By Nick Diamantides
A City of Long Beach Parks and Recreation department crew accidentally ripped open an underground pipe carrying diesel on the afternoon of Thursday, Nov. 11, spilling about 1,500 gallons of the fuel at the location of a planned community garden.
The site, owned by the City of Long Beach, is part of a 50-acre parcel running south from the southwest corner of Spring Street and Orange Avenue. The City had considered developing a sports park there, but that plan was abandoned due to budget reductions.
Meredith Reynolds, a spokesperson for the City, explained what the parks crew was doing there last week. “The work on the site included weed and brush removal by the City’s maintenance staff, who were assisting in clearing the surface of a half-acre area in preparation for an approved urban farm on the property,” she said. “The urban farm is on hold pending clean-up activities.”
The pipeline is owned by British Petroleum (BP), which hired private contracting companies to repair the pipe and excavate the soil. “It’s a 10-inch pipeline primarily used to transport diesel fuel,” said Walter Neil, spokesperson for BP Refinery in Carson. “The pipeline goes from Carson Refinery to our Hyens Terminal at 5905 Paramount Boulevard, Long Beach, but it is also connected to our Hathaway terminal at 2350 Obispo Avenue, Signal Hill.”
According to Neil, the pipeline is part of BP’s “69 System,” which includes four pipelines capable of moving as much as 60,000 barrels of product per day. (There are 42 gallons in a barrel of oil.)
He said it is difficult to determine how much diesel normally passes through the damaged pipeline in a day, but it was not in operation when it was hit by the crew’s heavy equipment. “It was in a static condition, so the only pressure in the line was due to the product in the line,” he said. “We anticipate that about 35 barrels of diesel fuel spilled out after the break.”
Neil said that, in compliance with state code, the pipeline is four feet below the surface, but he didn’t know how many years ago the pipeline had been installed. “I think the crew got a little aggressive and went a little deeper than anyone had anticipated,” he said. “The real issue is that we had talked about the pipeline being in that area with the people doing the work long before this happened. They knew the pipeline was there.”
Neil explained that a contracting company hired by BP has removed all the dirt saturated with diesel and is storing it in bins until its proper disposal. The company is also collecting soil samples, which will be analyzed in a laboratory to ensure that all traces of the diesel spill have been removed.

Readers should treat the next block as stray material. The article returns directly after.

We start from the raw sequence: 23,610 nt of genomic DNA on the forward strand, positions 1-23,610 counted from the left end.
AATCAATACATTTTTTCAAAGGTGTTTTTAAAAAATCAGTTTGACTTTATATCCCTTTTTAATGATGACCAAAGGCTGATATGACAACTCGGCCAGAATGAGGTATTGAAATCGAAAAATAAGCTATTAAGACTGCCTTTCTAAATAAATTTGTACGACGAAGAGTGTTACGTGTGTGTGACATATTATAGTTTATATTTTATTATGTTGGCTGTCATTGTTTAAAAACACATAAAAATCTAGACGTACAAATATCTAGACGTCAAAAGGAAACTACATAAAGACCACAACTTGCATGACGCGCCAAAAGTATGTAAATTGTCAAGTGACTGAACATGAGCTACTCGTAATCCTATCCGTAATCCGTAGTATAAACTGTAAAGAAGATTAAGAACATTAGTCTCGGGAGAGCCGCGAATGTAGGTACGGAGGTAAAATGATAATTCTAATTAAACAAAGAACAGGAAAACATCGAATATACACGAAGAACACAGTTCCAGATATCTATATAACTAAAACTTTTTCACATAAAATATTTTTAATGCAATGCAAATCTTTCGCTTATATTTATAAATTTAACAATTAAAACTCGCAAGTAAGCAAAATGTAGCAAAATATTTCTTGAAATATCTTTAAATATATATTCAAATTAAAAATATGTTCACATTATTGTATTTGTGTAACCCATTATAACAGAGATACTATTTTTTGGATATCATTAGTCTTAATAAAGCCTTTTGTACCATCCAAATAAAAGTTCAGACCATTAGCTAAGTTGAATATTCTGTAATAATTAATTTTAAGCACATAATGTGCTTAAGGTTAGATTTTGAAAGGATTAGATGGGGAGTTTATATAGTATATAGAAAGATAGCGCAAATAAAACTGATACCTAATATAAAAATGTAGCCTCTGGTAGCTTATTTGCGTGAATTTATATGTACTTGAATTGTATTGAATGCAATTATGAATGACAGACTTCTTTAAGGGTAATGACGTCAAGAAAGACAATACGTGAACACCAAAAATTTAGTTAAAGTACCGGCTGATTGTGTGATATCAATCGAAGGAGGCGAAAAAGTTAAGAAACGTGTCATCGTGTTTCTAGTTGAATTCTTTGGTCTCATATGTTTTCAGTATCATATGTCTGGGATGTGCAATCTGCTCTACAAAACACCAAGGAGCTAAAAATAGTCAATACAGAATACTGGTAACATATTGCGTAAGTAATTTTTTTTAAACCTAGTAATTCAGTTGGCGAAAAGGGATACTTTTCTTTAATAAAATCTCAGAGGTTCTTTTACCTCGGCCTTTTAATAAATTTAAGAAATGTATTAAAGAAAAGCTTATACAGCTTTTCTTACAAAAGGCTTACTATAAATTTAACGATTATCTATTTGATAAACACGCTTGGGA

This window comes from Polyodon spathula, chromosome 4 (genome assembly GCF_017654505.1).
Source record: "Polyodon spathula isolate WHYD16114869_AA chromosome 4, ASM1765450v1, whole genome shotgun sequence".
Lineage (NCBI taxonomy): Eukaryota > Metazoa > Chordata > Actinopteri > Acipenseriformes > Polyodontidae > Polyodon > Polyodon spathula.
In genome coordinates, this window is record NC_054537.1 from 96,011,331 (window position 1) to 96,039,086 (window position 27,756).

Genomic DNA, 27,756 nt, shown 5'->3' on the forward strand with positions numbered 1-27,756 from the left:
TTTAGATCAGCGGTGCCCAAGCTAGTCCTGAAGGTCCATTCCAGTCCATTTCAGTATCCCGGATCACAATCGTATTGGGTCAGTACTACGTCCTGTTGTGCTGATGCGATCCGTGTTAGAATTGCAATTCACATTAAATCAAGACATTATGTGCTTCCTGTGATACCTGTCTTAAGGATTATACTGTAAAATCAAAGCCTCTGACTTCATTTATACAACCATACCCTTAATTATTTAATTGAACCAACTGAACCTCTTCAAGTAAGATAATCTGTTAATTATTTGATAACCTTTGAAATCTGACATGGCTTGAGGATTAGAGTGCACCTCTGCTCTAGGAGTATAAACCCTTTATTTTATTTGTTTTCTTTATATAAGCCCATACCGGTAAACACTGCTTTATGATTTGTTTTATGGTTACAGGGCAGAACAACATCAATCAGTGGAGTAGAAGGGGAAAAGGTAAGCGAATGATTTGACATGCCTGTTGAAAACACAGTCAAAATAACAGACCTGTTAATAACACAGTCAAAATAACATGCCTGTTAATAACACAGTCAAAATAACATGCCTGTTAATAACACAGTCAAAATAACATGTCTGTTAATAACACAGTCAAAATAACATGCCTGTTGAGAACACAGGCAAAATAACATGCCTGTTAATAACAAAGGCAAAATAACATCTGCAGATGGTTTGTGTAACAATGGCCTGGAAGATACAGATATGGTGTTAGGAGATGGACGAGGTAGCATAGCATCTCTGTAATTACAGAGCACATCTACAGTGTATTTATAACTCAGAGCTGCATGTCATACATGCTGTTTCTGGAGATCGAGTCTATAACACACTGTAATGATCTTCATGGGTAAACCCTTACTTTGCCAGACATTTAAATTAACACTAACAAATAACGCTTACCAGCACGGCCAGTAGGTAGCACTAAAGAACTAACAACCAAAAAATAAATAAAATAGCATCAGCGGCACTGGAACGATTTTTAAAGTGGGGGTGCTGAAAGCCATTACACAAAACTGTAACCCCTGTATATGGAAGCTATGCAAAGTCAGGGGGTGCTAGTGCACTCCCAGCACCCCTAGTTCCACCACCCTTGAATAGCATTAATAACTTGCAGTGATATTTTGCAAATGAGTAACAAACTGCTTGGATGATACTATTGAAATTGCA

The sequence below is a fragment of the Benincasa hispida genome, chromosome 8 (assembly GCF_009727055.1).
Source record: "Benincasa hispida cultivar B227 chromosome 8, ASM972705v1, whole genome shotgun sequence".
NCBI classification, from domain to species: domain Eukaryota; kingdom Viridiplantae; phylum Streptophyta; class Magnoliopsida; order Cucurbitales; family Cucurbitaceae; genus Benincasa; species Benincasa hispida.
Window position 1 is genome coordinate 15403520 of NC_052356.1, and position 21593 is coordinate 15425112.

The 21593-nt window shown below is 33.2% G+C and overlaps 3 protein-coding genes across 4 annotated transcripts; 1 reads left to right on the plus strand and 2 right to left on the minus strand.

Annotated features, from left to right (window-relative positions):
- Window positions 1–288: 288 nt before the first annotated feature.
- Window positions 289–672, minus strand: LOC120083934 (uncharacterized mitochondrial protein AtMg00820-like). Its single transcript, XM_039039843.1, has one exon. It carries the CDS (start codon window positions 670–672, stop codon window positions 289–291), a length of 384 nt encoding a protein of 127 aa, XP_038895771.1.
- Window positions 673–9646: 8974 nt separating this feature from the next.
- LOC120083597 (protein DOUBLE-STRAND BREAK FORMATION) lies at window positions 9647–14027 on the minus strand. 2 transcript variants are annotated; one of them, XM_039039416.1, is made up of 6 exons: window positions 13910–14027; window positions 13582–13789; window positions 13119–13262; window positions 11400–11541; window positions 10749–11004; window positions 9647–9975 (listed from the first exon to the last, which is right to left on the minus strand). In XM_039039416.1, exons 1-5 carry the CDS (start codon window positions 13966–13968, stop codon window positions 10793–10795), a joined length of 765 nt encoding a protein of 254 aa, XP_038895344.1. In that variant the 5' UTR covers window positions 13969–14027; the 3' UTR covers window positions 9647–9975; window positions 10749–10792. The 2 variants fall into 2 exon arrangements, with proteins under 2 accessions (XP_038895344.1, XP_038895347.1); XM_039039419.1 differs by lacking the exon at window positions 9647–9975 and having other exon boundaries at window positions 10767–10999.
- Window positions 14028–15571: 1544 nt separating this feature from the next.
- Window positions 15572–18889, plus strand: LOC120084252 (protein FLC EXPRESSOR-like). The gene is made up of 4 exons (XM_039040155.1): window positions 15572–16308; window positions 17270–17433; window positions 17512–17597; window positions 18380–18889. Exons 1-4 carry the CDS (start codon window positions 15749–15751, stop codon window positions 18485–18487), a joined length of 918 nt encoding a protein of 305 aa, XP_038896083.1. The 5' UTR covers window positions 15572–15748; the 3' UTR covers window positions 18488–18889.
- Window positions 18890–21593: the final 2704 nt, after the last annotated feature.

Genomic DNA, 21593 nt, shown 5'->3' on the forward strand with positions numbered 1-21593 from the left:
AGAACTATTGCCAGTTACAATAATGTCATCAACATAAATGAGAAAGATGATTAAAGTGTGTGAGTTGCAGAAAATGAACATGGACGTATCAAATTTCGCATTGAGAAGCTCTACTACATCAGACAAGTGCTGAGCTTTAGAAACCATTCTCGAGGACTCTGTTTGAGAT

According to Neil, after the accident, the pipeline itself was sealed upstream and downstream from the break, and all the fuel that was remaining in those sections was pumped out. Then, after also removing all vapors from the line, crews removed the broken area and welded in a new section connecting the severed sections. Neil said he does not know when the pipeline will be in operation again. “We want to make sure we have done everything safely and correctly before we put it back into use,” he said.
Nelson Kerr, acting manager for the City of Long Beach Bureau of Environmental Health, said the bureau’s hazardous materials division, which is on call 24 hours a day seven days a week, responded to the spill half an hour after it was reported. Kerr noted that although the City of Long Beach is taking the event very seriously, the spill is considered small and crews will only have to excavate about three feet below the pipeline to remove all contaminated soil. He added that the accident was reported immediately, and all proper precautions were taken thereafter. “This should be cleaned up within one or two weeks, and clean soil will be used to fill in the excavated area,” he said.
Seventh District Long Beach City Councilmember James Johnson said he is pleased with the way city staff handled the incident. “The park and recreation staff was there, and they created a berm to limit the amount of square footage the diesel was able to contaminate, and then very quickly the fire department was on the scene to make sure there was no fire risk and no danger to the public,” he said. He added that, soon after the fire department arrived, a contractor came and pumped out the diesel that had collected in the berm and removed it from the property. “Now the city is going to be analyzing the soil and seeing what we can do to make sure it is safe in the long run,” he said.
Johnson echoed Reynolds’s remarks about the urban garden, but added that, even before the contamination, the plan called for bringing in soil and establishing raised vegetable beds.
Neil said it is too early to know yet who would be incurring the cost of the repair and soil remediation. “At this point, the cost is secondary,” he said. “Our main focus is to get the work done safely and get the line back in service. After it’s done we can sit down and figure out costs.”
Several contractors are on site doing the work, all supervised through BP Pipeline Division.
By Nick Diamantides